Ossoff lost. Many people thought he would and could win and polling suggested a close race. In the end Karen Handel won by less than 10,000 votes. Emotionally this was surprising to many, but how does it compare with what data suggest was the probable outcome? Georgia’s 6th district has been a Republican stronghold since 1979 and in 2016 Tom Price (R) won the district by a whopping 23%. Special elections are a lot like midterm elections in terms of what sort of people vote in them so we will compare Ossoff’s performance to Democrats in past special elections in the district. Here are the percentage and total Democratic votes for the last 3 midterm elections:

2006–27.6%, 55,295

2010–0%, 0 (No Democrat ran)

2014–34%, 71,486

Compared with these Ossoff did very well at 48.1% and 124,893 votes, in fact he improved infinitely over the Democratic showing in the 2010 midterms. Ossoff managed to do about 6% better than pre-Trump voting habits suggest he would have. While some will point out that Ossoff actually received less votes than the Democratic candidate for the Congress is 2016 this raises inaccurate comparisons that get at the heart of some issues plaguing the Democratic party.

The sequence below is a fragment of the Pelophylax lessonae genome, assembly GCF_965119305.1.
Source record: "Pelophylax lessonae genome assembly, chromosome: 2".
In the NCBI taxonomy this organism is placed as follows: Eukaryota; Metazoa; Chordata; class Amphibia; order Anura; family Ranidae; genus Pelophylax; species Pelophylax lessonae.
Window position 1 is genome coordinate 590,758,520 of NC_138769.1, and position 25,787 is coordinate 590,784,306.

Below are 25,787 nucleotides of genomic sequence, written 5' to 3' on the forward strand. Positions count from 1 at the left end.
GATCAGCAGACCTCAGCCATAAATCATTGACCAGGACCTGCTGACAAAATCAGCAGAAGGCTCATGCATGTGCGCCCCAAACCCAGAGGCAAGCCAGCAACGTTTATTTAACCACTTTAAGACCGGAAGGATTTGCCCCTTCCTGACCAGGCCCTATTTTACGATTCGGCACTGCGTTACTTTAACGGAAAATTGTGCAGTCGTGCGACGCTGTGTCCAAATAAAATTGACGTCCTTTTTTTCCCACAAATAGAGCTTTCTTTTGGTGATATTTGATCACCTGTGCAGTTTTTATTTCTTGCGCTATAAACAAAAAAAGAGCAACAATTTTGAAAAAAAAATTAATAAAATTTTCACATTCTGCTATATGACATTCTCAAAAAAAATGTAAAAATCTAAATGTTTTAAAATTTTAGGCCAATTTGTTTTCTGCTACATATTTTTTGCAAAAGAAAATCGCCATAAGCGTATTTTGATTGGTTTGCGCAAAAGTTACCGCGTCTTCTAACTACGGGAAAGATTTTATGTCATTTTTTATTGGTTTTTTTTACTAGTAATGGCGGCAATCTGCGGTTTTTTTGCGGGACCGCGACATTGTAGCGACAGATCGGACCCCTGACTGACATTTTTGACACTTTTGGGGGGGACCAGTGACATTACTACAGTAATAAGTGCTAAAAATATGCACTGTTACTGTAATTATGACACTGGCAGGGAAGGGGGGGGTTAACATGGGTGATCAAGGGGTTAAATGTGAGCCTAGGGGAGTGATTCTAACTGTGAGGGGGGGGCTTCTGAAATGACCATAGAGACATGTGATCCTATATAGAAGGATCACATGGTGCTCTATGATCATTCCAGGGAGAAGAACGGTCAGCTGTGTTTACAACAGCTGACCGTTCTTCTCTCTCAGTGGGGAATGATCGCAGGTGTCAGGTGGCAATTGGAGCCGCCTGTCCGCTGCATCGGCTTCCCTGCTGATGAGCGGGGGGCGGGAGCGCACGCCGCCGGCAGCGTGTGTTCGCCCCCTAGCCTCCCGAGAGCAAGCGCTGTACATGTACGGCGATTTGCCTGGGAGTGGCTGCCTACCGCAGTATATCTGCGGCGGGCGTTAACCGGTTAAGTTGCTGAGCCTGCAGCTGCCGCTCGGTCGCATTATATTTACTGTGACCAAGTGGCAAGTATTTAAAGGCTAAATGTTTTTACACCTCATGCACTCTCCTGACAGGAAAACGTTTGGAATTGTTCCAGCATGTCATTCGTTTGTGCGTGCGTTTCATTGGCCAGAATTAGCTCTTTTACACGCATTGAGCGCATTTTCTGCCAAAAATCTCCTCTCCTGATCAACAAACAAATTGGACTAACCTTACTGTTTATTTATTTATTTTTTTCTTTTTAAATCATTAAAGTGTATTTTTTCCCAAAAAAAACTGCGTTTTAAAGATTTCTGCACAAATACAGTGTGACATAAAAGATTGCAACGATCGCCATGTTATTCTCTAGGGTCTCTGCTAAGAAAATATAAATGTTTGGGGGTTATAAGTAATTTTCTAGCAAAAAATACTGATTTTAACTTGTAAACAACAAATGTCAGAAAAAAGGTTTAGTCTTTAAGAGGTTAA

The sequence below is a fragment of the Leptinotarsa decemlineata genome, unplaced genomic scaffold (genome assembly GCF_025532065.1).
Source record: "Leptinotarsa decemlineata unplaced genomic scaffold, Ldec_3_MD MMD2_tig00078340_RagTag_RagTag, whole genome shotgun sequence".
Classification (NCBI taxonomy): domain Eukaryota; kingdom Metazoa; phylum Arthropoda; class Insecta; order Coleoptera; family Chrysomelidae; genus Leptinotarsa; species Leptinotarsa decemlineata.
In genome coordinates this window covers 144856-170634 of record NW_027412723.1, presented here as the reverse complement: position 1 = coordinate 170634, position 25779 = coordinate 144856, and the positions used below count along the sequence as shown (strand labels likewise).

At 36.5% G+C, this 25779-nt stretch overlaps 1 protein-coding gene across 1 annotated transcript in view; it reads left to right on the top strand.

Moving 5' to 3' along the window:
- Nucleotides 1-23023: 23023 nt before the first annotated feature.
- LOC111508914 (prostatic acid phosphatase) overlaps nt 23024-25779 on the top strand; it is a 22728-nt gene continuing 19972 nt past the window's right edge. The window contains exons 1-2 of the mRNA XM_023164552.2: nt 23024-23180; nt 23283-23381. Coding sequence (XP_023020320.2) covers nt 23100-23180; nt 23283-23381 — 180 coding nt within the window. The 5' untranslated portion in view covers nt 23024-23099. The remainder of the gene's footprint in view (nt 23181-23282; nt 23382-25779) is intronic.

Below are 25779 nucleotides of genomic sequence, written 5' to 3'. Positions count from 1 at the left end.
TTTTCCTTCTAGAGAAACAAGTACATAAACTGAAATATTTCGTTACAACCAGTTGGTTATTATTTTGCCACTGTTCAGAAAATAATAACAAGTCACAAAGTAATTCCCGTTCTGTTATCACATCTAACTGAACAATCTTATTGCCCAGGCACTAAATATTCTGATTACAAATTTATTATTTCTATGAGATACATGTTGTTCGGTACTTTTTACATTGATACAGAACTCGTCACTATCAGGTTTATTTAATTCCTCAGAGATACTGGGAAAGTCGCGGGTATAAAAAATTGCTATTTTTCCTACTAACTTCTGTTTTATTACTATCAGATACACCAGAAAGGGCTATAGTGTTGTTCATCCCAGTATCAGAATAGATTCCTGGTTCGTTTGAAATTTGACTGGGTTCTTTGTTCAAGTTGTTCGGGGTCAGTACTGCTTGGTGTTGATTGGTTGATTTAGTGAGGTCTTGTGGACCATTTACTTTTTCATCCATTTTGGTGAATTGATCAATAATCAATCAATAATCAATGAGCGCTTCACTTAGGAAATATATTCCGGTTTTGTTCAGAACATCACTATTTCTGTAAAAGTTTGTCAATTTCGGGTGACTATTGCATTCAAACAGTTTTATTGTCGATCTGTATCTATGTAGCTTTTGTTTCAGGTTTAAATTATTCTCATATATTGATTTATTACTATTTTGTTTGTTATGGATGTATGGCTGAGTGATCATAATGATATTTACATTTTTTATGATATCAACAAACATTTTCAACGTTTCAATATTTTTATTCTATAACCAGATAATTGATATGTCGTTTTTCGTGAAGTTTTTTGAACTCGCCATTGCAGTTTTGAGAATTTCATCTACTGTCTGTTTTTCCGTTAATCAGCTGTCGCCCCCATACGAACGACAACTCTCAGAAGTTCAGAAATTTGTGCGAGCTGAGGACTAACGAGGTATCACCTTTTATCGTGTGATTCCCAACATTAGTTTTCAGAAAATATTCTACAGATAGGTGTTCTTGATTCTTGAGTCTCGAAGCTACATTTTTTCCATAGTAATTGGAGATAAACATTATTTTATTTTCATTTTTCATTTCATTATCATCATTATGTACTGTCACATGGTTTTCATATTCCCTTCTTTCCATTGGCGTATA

What Challenges Await Democrats in the 2018 Election?

Specific challenges unique to the 2018 midterm season are hard to predict this far out, there is a large systemic problem the Democrats have to overcome to do well in 2018 and it is the same reason we do not compare Ossoff’s totals to Presidential election years. Put bluntly Democrats are horrible at getting their base to show up during any election that is not also a Presidential one.

There are more people who say they are Democrat than Republican, 48% of all voters are registered Democrats, while 44% are Republican. Given this disparity Democrats should win in most if not all Presidential contests. And they do, Democrats have “won” (gotten more votes) in 5 of the 6 last Presidential elections. Maintaining control of Congress and the State Legislatures has proved to be more difficult.